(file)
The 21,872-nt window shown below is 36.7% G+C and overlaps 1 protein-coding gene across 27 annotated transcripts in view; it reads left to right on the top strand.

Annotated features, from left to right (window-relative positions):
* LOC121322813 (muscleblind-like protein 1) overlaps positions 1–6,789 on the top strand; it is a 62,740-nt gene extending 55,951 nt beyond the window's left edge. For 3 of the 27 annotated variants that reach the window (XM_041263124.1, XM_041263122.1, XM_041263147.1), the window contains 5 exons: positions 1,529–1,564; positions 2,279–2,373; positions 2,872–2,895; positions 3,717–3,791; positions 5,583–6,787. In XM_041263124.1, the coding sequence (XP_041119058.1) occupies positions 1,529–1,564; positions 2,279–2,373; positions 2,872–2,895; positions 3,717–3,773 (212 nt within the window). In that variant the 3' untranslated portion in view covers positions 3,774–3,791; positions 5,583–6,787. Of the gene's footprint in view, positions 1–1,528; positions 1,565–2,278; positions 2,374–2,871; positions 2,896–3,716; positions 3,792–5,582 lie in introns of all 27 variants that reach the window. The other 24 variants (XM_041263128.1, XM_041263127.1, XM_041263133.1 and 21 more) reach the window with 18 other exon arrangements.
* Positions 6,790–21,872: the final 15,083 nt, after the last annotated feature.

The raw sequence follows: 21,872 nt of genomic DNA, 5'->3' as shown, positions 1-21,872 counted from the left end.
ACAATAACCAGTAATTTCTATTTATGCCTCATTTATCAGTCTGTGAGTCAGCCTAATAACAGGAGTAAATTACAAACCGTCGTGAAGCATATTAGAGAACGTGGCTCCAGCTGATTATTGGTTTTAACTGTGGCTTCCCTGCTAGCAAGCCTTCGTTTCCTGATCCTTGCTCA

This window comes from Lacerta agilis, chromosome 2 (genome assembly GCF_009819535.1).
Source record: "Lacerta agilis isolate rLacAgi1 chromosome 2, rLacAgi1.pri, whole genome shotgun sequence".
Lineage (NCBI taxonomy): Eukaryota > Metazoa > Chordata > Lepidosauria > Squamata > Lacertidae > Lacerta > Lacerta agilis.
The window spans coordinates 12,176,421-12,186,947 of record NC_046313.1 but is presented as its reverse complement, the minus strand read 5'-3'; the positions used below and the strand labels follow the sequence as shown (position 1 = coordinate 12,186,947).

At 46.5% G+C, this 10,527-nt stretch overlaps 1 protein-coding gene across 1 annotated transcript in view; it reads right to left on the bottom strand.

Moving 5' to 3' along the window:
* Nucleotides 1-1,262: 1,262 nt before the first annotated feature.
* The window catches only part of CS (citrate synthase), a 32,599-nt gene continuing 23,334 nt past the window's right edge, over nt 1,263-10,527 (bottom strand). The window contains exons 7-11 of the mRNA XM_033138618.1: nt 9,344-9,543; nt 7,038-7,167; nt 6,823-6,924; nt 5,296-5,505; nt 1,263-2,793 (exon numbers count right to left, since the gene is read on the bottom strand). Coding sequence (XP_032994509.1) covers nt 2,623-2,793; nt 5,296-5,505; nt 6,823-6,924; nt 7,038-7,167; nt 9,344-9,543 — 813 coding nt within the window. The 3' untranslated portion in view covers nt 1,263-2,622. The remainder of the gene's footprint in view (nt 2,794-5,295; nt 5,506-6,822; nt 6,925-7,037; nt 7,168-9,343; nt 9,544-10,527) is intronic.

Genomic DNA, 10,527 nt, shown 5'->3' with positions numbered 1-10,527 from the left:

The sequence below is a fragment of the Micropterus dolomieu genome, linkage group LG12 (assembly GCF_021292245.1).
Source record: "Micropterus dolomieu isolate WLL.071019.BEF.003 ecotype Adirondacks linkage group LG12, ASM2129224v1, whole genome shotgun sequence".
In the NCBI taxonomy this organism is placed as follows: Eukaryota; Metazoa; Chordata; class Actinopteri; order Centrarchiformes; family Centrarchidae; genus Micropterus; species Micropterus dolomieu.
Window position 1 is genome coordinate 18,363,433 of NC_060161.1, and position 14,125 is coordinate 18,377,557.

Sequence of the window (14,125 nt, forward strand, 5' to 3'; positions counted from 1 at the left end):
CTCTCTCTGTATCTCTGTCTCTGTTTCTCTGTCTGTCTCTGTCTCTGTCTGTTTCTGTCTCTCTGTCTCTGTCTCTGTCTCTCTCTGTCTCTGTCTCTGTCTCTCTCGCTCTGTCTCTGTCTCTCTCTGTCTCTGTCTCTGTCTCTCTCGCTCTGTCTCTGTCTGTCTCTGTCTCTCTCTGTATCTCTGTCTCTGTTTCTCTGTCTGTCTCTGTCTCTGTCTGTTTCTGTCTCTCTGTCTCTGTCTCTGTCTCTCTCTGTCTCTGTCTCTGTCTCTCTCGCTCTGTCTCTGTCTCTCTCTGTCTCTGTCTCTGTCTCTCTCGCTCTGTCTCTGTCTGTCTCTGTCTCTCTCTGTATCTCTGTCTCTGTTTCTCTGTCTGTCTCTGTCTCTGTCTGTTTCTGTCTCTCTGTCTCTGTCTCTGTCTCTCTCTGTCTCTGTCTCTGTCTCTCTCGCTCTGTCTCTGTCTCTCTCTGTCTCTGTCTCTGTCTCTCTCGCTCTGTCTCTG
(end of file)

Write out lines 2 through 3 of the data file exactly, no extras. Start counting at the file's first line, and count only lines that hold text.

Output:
Annotated features, from left to right (window-relative positions):
* LOC121322813 (muscleblind-like protein 1) overlaps positions 1–6,789 on the top strand; it is a 62,740-nt gene extending 55,951 nt beyond the window's left edge. For 3 of the 27 annotated variants that reach the window (XM_041263124.1, XM_041263122.1, XM_041263147.1), the window contains 5 exons: positions 1,529–1,564; positions 2,279–2,373; positions 2,872–2,895; positions 3,717–3,791; positions 5,583–6,787. In XM_041263124.1, the coding sequence (XP_041119058.1) occupies positions 1,529–1,564; positions 2,279–2,373; positions 2,872–2,895; positions 3,717–3,773 (212 nt within the window). In that variant the 3' untranslated portion in view covers positions 3,774–3,791; positions 5,583–6,787. Of the gene's footprint in view, positions 1–1,528; positions 1,565–2,278; positions 2,374–2,871; positions 2,896–3,716; positions 3,792–5,582 lie in introns of all 27 variants that reach the window. The other 24 variants (XM_041263128.1, XM_041263127.1, XM_041263133.1 and 21 more) reach the window with 18 other exon arrangements.